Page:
Written contracts may be interpreted differently in different states. When you are considering business in the Netherlands, possibly applying Dutch law and giving jurisdiction to a Dutch court, it is important to know how contracts are interpreted there. Contractual interpretation is a hot item in the Netherlands. As soon as there is a dispute regarding the validity of a contract, often also the interpretation of specific provisions is subject of debate. All parties want to interpret the contract in a way which is positive for them, but who is ‘right’?
The rule on contractual interpretation
In a case dating back to as early as 1981 (the Haviltex-case), the Dutch Supreme Court ruled that the question on how a written contract must be interpreted cannot only be answered by looking at the pure linguistic meaning of the provisions in the contract. Decisive is the meaning which both parties could have reasonably attributed to the provisions in the given circumstances and what they could reasonably expect from each other in that respect. This is called the ‘Haviltex-principle’.
Years later, in April 2013, the Dutch Supreme Court stressed the importance of the Haviltex principle for commercial contracts in the case Lundiform/Mexx. The Court ruled that great significance may be attached to the linguistic wording of the provisions in the contract if:
- it is a commercial contract;
- the parties have negotiated about the content of the contract; and
- all parties were assisted by a lawyer during the closing thereof.
The Court continued by emphasizing that even though significance may be attached to the wording of the provisions, the given circumstances can require that a different meaning must be attached to the words used. The meaning which both parties could have reasonably attributed to the provisions in the given circumstances and what they could reasonably expect from each other in that respect remains, also for commercial contracts, decisive.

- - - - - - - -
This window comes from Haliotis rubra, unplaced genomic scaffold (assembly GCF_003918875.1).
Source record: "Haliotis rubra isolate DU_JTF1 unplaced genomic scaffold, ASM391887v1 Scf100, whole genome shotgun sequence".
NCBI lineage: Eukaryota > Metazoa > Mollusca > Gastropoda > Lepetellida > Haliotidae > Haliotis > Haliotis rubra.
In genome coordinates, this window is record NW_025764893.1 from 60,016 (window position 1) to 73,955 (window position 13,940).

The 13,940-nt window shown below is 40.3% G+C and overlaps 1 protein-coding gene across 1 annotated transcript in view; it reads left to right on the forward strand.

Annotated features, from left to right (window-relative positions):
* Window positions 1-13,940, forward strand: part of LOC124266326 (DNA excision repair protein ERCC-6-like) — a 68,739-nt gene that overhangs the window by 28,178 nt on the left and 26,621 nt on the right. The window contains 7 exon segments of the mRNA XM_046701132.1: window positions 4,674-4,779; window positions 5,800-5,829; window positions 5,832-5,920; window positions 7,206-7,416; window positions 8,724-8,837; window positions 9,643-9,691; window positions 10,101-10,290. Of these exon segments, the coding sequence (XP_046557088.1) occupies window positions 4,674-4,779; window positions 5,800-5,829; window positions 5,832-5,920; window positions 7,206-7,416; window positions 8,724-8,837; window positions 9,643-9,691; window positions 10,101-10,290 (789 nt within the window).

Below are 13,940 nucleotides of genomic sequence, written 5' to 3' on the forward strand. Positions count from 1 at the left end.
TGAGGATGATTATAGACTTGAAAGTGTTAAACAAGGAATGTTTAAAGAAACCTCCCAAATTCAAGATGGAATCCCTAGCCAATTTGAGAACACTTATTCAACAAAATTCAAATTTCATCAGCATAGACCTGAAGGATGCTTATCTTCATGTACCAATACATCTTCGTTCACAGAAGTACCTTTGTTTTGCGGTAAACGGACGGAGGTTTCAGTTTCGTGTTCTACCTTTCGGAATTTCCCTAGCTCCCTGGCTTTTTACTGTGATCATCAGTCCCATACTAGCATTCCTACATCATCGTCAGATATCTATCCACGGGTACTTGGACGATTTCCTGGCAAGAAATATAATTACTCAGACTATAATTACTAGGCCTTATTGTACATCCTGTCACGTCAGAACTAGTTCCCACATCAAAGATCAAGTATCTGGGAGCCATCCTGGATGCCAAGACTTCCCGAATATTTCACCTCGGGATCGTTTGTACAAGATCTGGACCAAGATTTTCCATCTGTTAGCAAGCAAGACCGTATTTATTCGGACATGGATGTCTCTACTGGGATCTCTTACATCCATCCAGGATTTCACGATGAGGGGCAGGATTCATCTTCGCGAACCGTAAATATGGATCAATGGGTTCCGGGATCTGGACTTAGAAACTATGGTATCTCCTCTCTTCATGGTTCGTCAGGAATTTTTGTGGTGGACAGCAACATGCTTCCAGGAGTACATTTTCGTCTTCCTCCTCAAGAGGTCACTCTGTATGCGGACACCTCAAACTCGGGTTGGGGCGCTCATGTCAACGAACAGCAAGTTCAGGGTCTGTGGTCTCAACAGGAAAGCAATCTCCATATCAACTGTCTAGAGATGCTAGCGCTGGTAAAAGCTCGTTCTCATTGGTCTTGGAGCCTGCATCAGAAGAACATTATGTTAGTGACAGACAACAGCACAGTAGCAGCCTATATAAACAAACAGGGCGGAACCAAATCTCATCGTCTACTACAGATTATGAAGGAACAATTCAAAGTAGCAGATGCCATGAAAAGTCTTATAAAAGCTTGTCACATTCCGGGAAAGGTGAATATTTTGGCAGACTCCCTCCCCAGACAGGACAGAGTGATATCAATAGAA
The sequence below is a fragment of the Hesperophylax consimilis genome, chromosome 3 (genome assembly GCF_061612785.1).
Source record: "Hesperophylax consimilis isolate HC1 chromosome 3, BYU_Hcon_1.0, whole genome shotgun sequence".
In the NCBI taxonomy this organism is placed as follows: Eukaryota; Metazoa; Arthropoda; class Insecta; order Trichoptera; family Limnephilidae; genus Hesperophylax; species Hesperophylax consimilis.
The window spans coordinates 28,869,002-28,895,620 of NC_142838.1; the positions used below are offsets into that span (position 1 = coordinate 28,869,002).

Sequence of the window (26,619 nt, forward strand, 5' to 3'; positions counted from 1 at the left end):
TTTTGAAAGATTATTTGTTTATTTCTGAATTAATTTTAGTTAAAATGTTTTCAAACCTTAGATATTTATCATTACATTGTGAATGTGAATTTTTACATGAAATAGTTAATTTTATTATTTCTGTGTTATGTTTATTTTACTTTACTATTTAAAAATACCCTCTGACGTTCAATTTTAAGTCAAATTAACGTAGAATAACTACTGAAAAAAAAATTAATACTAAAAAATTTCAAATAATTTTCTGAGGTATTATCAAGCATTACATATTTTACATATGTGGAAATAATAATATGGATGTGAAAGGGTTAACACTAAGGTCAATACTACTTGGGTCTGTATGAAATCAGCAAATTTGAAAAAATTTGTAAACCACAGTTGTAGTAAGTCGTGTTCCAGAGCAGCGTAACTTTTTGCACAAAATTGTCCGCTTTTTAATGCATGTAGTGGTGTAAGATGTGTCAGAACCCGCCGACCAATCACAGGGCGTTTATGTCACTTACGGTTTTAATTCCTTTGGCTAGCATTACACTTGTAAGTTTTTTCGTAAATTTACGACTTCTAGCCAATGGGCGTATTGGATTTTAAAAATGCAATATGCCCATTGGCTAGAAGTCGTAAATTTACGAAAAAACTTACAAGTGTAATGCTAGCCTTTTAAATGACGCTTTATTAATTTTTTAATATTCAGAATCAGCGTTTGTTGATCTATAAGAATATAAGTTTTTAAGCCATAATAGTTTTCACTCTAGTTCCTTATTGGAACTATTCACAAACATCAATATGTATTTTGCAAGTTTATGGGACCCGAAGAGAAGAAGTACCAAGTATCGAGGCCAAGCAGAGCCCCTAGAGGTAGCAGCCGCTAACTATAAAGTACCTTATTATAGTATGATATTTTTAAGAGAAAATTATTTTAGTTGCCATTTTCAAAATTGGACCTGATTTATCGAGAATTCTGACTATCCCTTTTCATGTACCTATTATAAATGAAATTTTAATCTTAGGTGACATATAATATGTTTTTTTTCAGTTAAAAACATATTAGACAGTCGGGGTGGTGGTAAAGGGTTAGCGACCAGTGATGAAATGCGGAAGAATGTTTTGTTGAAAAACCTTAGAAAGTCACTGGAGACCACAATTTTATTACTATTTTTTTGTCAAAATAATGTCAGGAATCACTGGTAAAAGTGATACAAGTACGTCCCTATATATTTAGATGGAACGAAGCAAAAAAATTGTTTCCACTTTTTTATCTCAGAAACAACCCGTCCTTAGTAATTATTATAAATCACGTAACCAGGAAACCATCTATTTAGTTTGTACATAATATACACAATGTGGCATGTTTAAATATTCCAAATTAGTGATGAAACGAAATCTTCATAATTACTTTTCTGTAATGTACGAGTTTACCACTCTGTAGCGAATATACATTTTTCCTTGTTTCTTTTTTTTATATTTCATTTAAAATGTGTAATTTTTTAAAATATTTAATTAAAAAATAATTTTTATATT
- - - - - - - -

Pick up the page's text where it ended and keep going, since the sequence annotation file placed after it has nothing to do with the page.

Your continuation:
What can you do to anticipate?
When you want to do business with Dutch parties in the Netherlands, the contracts are often drafted in English as both parties understand this language. Additionally, Dutch law might be applicable and the Dutch court might have jurisdiction as regards disputes arising from the contract (or parties have chosen Dutch law as the applicable law and designated the Dutch court as having jurisdiction). Be warned in such case that in any dispute the Court will attach great significance to the meaning of the parties as explained above.
Therefore, it is important to realise that the English provision might have a different meaning than its Dutch counterpart. Both parties in that case could have had a different meaning in mind. For example, the breach of a warranty according to English law gives right to damages, while the breach of warranty (‘garantie’) in Dutch law also includes the right to terminate the entire contract. In such cases, courts will look at the circumstances of the case and the statements made by both parties before entering into the contract to find the meaning of the provision.
In this respect, pre-contractual negotiations are of great significance for the interpretation of a contract according to Dutch law. Ensure that the contract including the meaning of specific provisions is clear for all parties concerned. In order to prevent ambiguities as much as possible, it could be very helpful to insert the Dutch meaning of the word between brackets or in a list of definitions.
Even though it might be hard to erase all uncertainties, clear pre-contractual negotiations and assistance by a lawyer or other legal advisor is a step in the right direction.
Any questions about contract law in the Netherlands? Ask our contract lawyers!
For questions regarding negotiatons, contractual interpretation or any other issue related to contract law, please feel free to contact Daniëlle Blox or the loss, liability and dispute practice group.